Review: Karina’s Silver Shoes | A Fairytale Parody

Karina’s Silver Shoes is a fairy-tale parody, or something like that. I don’t know, I don’t get this book.


Karina’s Silver Shoes by Denise Marques Leitao

She’s got the fate of a kingdom in her hands—or rather, in her shoes.
14-year old Karina is not sure what she wants, but she knows what she’s found: fascinating silver shoes. Fascinating, dangerous, and potentially evil. On the upside, they do bring cool visitors.

When two princesses ask her to go to Whyland, a kingdom in a parallel dimension, to destroy the shoes, of course Karina accepts. Who would refuse a free trip to an alternate world?

Advised by a wise master and threatened by a beautiful stepmother, Karina goes on a journey with a princess to defeat a powerful witch. But Whyland is nothing like she expected. Karina finds herself stuck in a kingdom she doesn’t understand, with no clue on who to trust. Before saving anyone, she’d better save herself—if she figures out how.

From Brazilian / Canadian writer Denise Marques Leitao comes Karina’s Silver Shoes, a teen parody of fantasy and fairy-tale tropes with many female characters, friendships between girls and women, and some subtle romance.


The book starts off with Karina buying silver shoes in a yard sale (how did those shoes get there???). The shoes seem to possess some kind of power and she ends up going with two sisters that show up in her house at night, who told her they needed the shoes to save their kingdom in an alternative universe. If that doesn’t sound crazy to you, this is only the start. I didn’t understand Karina’s motivations for anything, really, she’s a follower and does pretty much whatever people tell her to. She believes everyone she meets without much doubt (especially in the beginning). I don’t know, I just didn’t get it.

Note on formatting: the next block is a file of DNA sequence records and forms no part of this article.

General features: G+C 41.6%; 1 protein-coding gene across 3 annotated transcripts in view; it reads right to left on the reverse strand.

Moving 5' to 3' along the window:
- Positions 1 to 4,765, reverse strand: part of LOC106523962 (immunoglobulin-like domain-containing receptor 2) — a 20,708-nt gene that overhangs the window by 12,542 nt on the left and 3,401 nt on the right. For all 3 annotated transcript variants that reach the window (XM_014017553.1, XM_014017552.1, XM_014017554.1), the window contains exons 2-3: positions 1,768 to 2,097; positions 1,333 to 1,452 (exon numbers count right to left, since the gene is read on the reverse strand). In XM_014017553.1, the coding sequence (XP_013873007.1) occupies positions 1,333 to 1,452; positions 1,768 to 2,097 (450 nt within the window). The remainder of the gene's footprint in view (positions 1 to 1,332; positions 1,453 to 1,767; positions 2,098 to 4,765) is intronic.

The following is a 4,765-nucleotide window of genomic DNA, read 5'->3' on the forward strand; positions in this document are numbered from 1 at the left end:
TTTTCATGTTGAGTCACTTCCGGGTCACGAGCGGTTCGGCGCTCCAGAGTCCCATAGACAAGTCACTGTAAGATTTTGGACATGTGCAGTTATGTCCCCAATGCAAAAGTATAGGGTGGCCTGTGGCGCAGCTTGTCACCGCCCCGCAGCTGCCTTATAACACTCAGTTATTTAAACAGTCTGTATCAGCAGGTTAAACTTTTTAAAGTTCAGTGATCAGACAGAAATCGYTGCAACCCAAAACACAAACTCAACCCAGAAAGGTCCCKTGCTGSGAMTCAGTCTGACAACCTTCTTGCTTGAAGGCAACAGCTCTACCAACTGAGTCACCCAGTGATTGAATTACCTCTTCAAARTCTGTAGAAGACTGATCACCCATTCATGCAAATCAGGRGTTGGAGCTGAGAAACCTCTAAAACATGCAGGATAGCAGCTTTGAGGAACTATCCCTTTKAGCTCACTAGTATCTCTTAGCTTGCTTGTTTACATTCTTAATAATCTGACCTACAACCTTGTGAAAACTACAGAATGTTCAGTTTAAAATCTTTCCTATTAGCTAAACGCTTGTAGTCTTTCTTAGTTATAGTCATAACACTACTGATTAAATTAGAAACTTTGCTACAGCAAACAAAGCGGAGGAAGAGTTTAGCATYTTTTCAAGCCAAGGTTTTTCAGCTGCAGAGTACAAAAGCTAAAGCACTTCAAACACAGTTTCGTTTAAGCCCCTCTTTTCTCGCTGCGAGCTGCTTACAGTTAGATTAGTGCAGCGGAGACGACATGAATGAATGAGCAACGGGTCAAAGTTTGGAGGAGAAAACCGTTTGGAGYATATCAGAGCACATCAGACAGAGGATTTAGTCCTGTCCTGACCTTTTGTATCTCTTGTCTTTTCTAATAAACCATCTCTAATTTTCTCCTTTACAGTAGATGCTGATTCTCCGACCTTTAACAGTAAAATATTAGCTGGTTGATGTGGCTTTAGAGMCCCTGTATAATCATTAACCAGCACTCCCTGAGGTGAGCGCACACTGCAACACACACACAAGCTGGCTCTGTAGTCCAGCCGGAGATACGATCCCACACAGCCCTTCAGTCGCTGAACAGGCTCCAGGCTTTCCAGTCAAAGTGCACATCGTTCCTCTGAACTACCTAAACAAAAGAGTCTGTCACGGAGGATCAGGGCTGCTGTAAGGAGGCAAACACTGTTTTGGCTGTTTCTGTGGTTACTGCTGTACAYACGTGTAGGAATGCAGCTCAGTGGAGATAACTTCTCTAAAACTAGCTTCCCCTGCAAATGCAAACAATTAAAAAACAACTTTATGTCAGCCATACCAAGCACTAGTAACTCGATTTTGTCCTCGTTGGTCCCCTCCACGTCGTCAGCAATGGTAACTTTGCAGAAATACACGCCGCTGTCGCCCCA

“And you believe everything you hear?
Karina scratched her head. “I really have to stop that, like when two girls came to my room and told me I needed to help them save the world and defeat an evil witch. Believing what people tell me, what nonsense.”

The “main” side-character Cayla is very annoying and should just keep her mouth shut. I really didn’t like Cayla for a few reasons. First, she acts like every question Karina asks, is utter nonsense and that Karina should know better. Karina just came from an entirely different world, so cut her some slack. Second, there is this love-interest and Cayla is into him but she really acts stupid about it. Sometimes she says he’s like a brother to her and other times she’s obsessively jealous of some other girl he works with. It does not make sense.

Beside this one side-character, I could not understand the family dynamics in this story. This might just be because I haven’t been paying enough attention to it, but I just couldn’t make out who was who. Who the parents of the sisters (Cayla and whatever the other girl was called) were, I still have no clue. Also, I feel like everyone was constantly switching sides between good and evil and, honestly, after finishing the book I still don’t know who the antagonist really was. 

“There are many things anyone could do. Each person is faced with infinite possibilities. It doesn’t matter why you choose one or the other, or why life draws you one way or another. What matters is not why, or what exactly, but your choices along the way. Perhaps any girl could have done it. But not all of them would have done it.”

To be completely honest, I have not read this entire book. I have skimmed a couple of chapters at about 2/3 of the book. I didn’t feel like it was worth my time and the storyline was just not interesting enough for me to continue reading everything. If I could summarize the storyline very shortly it would be something like this: girl goes to foreign land, travels from one castle to an evil witches’ castle, and back, and then back again, and then back again to save the land!

I am giving this book 2 stars (perhaps 2.5), simply because after a few days, the only things I really remember from reading this book are how annoying I thought Cayla was, how confusing everything was and how uninteresting the story-line was. I also had hoped to see a bit more about Brazilian culture, since the author is part Brazilian, but there was nothing about it in the book. I don’t know whether I would really recommend this book, it wasn’t really bad, it might just have been not to my taste.

Karina’s Silver Shoes by Denise Marques Leitao comes out on September 18th, you can find it on goodreads here.


3 thoughts on “Review: Karina’s Silver Shoes | A Fairytale Parody

  1. I agree with your review! And the fact that the author is half Brazilian really made me want to read this in the first place, but I didn’t see any influence from the culture. Or did you see something, which I missed?

    Liked by 1 person

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